Real Time Programming: Concepts

Real Time Programming: Concepts Real Time Programming: Concepts Radek Pelánek Plan at first we will study basic concepts related to real time programming then we will have a look at specific programming languages and study how they realize

More information

Questions? Assignment. Techniques for Gathering Requirements. Gathering and Analysing Requirements

Questions? Assignment. Techniques for Gathering Requirements. Gathering and Analysing Requirements Questions? Assignment Why is proper project management important? What is goal of domain analysis? What is the difference between functional and non- functional requirements? Why is it important for requirements

More information

Applying 4+1 View Architecture with UML 2. White Paper

Applying 4+1 View Architecture with UML 2. White Paper Applying 4+1 View Architecture with UML 2 White Paper Copyright 2007 FCGSS, all rights reserved. www.fcgss.com Introduction Unified Modeling Language (UML) has been available since 1997, and UML 2 was

More information

Component-based Development Process and Component Lifecycle Ivica Crnkovic 1, Stig Larsson 2, Michel Chaudron 3

Component-based Development Process and Component Lifecycle Ivica Crnkovic 1, Stig Larsson 2, Michel Chaudron 3 Component-based Development Process and Component Lifecycle Ivica Crnkovic 1, Stig Larsson 2, Michel Chaudron 3 1 Mälardalen University, Västerås, Sweden, ivica.crnkovic@mdh.se 2 ABB Corporate Research,

More information

Software Engineering. Software Engineering. Component-Based. Based on Software Engineering, 7 th Edition by Ian Sommerville

Software Engineering. Software Engineering. Component-Based. Based on Software Engineering, 7 th Edition by Ian Sommerville Software Engineering Component-Based Software Engineering Based on Software Engineering, 7 th Edition by Ian Sommerville Objectives To explain that CBSE is concerned with developing standardised components

More information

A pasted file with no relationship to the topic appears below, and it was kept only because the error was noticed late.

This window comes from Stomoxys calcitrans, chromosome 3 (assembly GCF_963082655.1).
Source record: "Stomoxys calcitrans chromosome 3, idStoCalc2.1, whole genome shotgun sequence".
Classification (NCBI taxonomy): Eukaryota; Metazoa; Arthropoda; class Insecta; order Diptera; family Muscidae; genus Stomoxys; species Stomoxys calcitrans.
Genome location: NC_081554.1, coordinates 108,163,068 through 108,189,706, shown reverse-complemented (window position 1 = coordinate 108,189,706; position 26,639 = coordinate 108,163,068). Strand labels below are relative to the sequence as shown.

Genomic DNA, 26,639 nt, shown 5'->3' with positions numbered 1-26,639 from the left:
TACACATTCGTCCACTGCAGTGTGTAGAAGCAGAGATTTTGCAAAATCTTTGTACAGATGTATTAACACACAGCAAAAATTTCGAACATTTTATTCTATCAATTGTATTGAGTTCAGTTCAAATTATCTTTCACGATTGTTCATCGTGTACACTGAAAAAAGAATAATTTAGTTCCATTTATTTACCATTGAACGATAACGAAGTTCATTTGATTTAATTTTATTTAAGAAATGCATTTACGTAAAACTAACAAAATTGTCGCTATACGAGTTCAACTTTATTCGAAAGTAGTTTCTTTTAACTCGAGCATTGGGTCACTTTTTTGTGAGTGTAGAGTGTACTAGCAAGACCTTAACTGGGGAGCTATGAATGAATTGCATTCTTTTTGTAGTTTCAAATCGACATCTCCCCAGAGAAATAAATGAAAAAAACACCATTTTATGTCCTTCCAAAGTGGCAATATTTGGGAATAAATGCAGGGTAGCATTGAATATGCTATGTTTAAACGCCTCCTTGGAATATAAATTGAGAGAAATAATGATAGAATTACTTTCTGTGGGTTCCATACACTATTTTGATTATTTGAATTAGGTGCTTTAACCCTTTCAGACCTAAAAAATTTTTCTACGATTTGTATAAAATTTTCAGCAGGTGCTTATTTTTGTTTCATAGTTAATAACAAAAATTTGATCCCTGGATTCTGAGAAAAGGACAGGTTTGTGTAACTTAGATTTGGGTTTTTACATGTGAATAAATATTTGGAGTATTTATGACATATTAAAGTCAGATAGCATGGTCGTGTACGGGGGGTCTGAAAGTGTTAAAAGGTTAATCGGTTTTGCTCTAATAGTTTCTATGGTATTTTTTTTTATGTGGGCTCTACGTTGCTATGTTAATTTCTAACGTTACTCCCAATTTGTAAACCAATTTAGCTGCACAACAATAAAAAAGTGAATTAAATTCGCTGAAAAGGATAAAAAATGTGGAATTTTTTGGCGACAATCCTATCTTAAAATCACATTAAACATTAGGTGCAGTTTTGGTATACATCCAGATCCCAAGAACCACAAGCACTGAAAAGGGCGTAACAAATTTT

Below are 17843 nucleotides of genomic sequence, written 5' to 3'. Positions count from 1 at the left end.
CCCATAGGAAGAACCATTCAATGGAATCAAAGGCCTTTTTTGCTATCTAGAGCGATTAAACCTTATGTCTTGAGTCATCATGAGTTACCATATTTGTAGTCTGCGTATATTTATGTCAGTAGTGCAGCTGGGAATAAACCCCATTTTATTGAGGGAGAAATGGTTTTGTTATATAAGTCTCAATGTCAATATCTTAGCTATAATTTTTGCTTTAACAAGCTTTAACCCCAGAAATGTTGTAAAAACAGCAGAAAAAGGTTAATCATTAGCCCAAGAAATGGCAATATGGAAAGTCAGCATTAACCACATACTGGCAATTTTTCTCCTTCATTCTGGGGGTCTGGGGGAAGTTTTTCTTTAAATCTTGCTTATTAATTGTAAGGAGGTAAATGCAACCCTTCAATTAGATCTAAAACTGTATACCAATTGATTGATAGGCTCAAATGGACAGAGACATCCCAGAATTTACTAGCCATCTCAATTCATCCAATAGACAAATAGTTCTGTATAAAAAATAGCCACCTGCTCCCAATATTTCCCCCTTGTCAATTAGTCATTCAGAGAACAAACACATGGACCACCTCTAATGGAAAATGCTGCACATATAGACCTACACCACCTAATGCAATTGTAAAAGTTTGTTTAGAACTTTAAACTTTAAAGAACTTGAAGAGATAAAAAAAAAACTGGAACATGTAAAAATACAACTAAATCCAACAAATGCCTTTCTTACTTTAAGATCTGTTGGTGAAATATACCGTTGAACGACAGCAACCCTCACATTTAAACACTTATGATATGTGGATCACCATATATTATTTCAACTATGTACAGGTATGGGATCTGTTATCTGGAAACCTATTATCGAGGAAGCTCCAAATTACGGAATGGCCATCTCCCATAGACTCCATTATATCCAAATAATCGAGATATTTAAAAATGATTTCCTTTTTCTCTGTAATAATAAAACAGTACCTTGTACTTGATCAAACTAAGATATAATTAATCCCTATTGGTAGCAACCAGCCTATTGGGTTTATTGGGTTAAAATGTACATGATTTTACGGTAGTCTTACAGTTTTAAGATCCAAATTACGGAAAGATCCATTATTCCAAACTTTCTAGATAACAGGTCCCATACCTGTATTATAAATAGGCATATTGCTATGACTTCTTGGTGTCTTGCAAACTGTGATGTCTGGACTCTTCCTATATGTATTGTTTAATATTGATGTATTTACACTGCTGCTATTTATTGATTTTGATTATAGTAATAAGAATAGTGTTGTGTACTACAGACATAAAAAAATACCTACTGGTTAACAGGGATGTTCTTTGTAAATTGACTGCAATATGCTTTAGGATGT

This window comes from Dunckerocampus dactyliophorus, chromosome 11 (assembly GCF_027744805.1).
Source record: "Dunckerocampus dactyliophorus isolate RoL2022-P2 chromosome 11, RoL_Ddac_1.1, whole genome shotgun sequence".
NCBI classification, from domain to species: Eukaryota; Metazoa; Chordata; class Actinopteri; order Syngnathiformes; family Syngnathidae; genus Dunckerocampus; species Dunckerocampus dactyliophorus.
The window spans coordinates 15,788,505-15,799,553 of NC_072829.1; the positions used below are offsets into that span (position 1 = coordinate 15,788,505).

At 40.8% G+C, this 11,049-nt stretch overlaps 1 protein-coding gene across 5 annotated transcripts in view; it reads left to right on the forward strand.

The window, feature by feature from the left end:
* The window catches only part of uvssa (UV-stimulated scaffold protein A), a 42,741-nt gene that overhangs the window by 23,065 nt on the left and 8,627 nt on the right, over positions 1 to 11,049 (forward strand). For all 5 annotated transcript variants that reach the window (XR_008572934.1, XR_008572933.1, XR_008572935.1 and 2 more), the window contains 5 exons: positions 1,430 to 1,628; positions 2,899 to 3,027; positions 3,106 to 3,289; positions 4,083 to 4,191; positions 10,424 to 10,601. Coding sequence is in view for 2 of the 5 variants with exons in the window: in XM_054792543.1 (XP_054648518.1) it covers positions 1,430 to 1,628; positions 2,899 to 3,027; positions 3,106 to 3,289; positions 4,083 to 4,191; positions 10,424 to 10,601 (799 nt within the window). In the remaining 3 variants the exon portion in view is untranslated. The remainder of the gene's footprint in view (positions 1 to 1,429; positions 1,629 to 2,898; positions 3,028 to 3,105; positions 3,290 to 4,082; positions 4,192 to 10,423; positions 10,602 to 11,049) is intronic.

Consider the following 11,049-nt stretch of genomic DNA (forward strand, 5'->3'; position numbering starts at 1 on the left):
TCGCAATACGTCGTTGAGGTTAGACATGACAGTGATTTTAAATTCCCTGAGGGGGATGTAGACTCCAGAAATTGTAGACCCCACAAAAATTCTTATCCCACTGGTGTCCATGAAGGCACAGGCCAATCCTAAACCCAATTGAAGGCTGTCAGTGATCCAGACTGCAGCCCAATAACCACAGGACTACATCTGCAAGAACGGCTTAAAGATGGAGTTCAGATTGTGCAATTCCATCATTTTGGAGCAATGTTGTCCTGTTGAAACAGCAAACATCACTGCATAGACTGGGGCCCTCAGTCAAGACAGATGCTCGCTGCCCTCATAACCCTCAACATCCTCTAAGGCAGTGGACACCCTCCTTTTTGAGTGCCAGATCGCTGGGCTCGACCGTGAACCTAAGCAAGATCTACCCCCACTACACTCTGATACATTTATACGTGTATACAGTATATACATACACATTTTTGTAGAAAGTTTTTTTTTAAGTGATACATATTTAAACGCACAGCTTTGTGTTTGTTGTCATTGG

SOFA 2 COMPONENT SYSTEM CURRENT STATUS ONDŘEJ ČERNÝ PETR HOŠEK MICHAL PAPEŽ VÁCLAV REMEŠ

SOFA 2 COMPONENT SYSTEM CURRENT STATUS ONDŘEJ ČERNÝ PETR HOŠEK MICHAL PAPEŽ VÁCLAV REMEŠ SOFA 2 COMPONENT SYSTEM CURRENT STATUS ONDŘEJ ČERNÝ PETR HOŠEK MICHAL PAPEŽ VÁCLAV REMEŠ Outline SOFA 2 Previous work Goals Current Status SOFA 2 Runtime SOFA 2 Tools API Cushion SOFA 2 IDE MConsole SOFA

More information

Chapter 4 Software Lifecycle and Performance Analysis

Chapter 4 Software Lifecycle and Performance Analysis Chapter 4 Software Lifecycle and Performance Analysis This chapter is aimed at illustrating performance modeling and analysis issues within the software lifecycle. After having introduced software and

More information

zen Platform technical white paper

zen Platform technical white paper zen Platform technical white paper The zen Platform as Strategic Business Platform The increasing use of application servers as standard paradigm for the development of business critical applications meant

More information

Frameworks of Process Improvement for Mobile Applications

Frameworks of Process Improvement for Mobile Applications Frameworks of Process Improvement for Mobile Applications Haeng-Kon Kim Abstract Mobile application development belongs on the complicated, but quite regular software development environment that includes

More information

Distributed Objects and Components

Distributed Objects and Components Distributed Objects and Components Introduction This essay will identify the differences between objects and components and what it means for a component to be distributed. It will also examine the Java

More information

Service Oriented Architecture

Service Oriented Architecture Service Oriented Architecture Charlie Abela Department of Artificial Intelligence charlie.abela@um.edu.mt Last Lecture Web Ontology Language Problems? CSA 3210 Service Oriented Architecture 2 Lecture Outline

More information

Presentation of the AADL: Architecture Analysis and Design Language

Presentation of the AADL: Architecture Analysis and Design Language Presentation of the AADL: Architecture Analysis and Design Language Outline 1. AADL a quick overview 2. AADL key modeling constructs 1. AADL components 2. Properties 3. Component connection 3. AADL: tool